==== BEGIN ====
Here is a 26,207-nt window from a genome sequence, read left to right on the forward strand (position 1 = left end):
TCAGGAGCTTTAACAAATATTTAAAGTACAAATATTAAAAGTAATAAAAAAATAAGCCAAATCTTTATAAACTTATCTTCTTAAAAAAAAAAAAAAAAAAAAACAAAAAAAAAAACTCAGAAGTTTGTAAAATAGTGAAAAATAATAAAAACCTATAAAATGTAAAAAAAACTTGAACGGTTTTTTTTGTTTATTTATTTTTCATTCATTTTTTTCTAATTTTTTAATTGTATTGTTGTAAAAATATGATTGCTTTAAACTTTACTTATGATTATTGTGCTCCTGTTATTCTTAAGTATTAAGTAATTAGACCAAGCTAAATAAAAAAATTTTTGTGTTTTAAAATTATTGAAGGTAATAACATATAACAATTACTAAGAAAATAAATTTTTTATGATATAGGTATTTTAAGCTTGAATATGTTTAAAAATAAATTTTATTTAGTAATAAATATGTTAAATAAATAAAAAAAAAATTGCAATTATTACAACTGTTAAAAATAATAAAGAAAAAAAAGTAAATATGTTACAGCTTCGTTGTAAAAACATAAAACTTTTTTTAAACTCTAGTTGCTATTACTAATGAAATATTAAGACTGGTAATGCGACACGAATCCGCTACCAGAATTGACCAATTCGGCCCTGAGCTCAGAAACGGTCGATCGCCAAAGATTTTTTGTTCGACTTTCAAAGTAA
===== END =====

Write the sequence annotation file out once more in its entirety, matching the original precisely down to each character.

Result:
Here is a 26,207-nt window from a genome sequence, read left to right on the forward strand (position 1 = left end):
TCAGGAGCTTTAACAAATATTTAAAGTACAAATATTAAAAGTAATAAAAAAATAAGCCAAATCTTTATAAACTTATCTTCTTAAAAAAAAAAAAAAAAAAAAACAAAAAAAAAAACTCAGAAGTTTGTAAAATAGTGAAAAATAATAAAAACCTATAAAATGTAAAAAAAACTTGAACGGTTTTTTTTGTTTATTTATTTTTCATTCATTTTTTTCTAATTTTTTAATTGTATTGTTGTAAAAATATGATTGCTTTAAACTTTACTTATGATTATTGTGCTCCTGTTATTCTTAAGTATTAAGTAATTAGACCAAGCTAAATAAAAAAATTTTTGTGTTTTAAAATTATTGAAGGTAATAACATATAACAATTACTAAGAAAATAAATTTTTTATGATATAGGTATTTTAAGCTTGAATATGTTTAAAAATAAATTTTATTTAGTAATAAATATGTTAAATAAATAAAAAAAAAATTGCAATTATTACAACTGTTAAAAATAATAAAGAAAAAAAAGTAAATATGTTACAGCTTCGTTGTAAAAACATAAAACTTTTTTTAAACTCTAGTTGCTATTACTAATGAAATATTAAGACTGGTAATGCGACACGAATCCGCTACCAGAATTGACCAATTCGGCCCTGAGCTCAGAAACGGTCGATCGCCAAAGATTTTTTGTTCGACTTTCAAAGTAA